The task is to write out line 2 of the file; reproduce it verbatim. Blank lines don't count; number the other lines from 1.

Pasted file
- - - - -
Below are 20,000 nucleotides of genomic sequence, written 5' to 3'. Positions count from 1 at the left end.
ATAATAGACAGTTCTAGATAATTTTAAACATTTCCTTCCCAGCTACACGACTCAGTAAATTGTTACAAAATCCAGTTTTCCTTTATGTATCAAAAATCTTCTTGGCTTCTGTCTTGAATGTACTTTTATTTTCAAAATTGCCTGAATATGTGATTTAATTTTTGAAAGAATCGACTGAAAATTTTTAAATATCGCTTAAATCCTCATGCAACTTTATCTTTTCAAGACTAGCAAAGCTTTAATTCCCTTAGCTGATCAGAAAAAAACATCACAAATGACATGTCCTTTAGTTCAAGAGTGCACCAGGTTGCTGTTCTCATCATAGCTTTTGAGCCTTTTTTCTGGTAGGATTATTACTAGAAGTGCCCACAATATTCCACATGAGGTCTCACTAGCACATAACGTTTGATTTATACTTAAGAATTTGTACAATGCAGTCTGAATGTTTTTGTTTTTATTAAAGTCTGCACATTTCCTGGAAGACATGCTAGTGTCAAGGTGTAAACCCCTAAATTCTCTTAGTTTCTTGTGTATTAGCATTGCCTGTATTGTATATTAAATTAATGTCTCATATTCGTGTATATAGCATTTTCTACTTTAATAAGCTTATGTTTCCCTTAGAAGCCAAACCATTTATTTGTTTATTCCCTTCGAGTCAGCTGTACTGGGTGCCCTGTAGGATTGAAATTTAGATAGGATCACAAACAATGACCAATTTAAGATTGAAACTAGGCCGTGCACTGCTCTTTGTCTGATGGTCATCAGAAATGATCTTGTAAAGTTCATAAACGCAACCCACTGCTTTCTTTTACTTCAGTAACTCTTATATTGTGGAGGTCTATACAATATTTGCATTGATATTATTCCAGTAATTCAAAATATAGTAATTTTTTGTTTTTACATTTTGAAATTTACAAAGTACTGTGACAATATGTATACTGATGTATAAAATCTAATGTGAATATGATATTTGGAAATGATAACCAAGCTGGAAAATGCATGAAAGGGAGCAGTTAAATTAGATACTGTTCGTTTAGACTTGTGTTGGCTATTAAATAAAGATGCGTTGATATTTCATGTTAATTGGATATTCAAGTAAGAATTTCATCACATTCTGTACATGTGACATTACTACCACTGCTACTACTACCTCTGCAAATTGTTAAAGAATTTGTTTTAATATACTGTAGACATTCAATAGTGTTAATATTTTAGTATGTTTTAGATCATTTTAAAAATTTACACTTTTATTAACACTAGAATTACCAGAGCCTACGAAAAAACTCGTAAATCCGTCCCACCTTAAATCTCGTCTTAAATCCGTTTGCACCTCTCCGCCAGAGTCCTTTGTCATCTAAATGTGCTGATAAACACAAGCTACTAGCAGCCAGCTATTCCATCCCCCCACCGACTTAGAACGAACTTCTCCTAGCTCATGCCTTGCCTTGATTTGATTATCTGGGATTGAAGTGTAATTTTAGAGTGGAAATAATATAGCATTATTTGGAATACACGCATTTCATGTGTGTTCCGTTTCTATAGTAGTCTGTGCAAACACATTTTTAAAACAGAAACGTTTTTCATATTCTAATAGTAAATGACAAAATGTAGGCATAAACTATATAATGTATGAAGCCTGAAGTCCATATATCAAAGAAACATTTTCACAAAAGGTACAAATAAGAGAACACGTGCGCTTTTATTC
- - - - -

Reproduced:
ATAATAGACAGTTCTAGATAATTTTAAACATTTCCTTCCCAGCTACACGACTCAGTAAATTGTTACAAAATCCAGTTTTCCTTTATGTATCAAAAATCTTCTTGGCTTCTGTCTTGAATGTACTTTTATTTTCAAAATTGCCTGAATATGTGATTTAATTTTTGAAAGAATCGACTGAAAATTTTTAAATATCGCTTAAATCCTCATGCAACTTTATCTTTTCAAGACTAGCAAAGCTTTAATTCCCTTAGCTGATCAGAAAAAAACATCACAAATGACATGTCCTTTAGTTCAAGAGTGCACCAGGTTGCTGTTCTCATCATAGCTTTTGAGCCTTTTTTCTGGTAGGATTATTACTAGAAGTGCCCACAATATTCCACATGAGGTCTCACTAGCACATAACGTTTGATTTATACTTAAGAATTTGTACAATGCAGTCTGAATGTTTTTGTTTTTATTAAAGTCTGCACATTTCCTGGAAGACATGCTAGTGTCAAGGTGTAAACCCCTAAATTCTCTTAGTTTCTTGTGTATTAGCATTGCCTGTATTGTATATTAAATTAATGTCTCATATTCGTGTATATAGCATTTTCTACTTTAATAAGCTTATGTTTCCCTTAGAAGCCAAACCATTTATTTGTTTATTCCCTTCGAGTCAGCTGTACTGGGTGCCCTGTAGGATTGAAATTTAGATAGGATCACAAACAATGACCAATTTAAGATTGAAACTAGGCCGTGCACTGCTCTTTGTCTGATGGTCATCAGAAATGATCTTGTAAAGTTCATAAACGCAACCCACTGCTTTCTTTTACTTCAGTAACTCTTATATTGTGGAGGTCTATACAATATTTGCATTGATATTATTCCAGTAATTCAAAATATAGTAATTTTTTGTTTTTACATTTTGAAATTTACAAAGTACTGTGACAATATGTATACTGATGTATAAAATCTAATGTGAATATGATATTTGGAAATGATAACCAAGCTGGAAAATGCATGAAAGGGAGCAGTTAAATTAGATACTGTTCGTTTAGACTTGTGTTGGCTATTAAATAAAGATGCGTTGATATTTCATGTTAATTGGATATTCAAGTAAGAATTTCATCACATTCTGTACATGTGACATTACTACCACTGCTACTACTACCTCTGCAAATTGTTAAAGAATTTGTTTTAATATACTGTAGACATTCAATAGTGTTAATATTTTAGTATGTTTTAGATCATTTTAAAAATTTACACTTTTATTAACACTAGAATTACCAGAGCCTACGAAAAAACTCGTAAATCCGTCCCACCTTAAATCTCGTCTTAAATCCGTTTGCACCTCTCCGCCAGAGTCCTTTGTCATCTAAATGTGCTGATAAACACAAGCTACTAGCAGCCAGCTATTCCATCCCCCCACCGACTTAGAACGAACTTCTCCTAGCTCATGCCTTGCCTTGATTTGATTATCTGGGATTGAAGTGTAATTTTAGAGTGGAAATAATATAGCATTATTTGGAATACACGCATTTCATGTGTGTTCCGTTTCTATAGTAGTCTGTGCAAACACATTTTTAAAACAGAAACGTTTTTCATATTCTAATAGTAAATGACAAAATGTAGGCATAAACTATATAATGTATGAAGCCTGAAGTCCATATATCAAAGAAACATTTTCACAAAAGGTACAAATAAGAGAACACGTGCGCTTTTATTC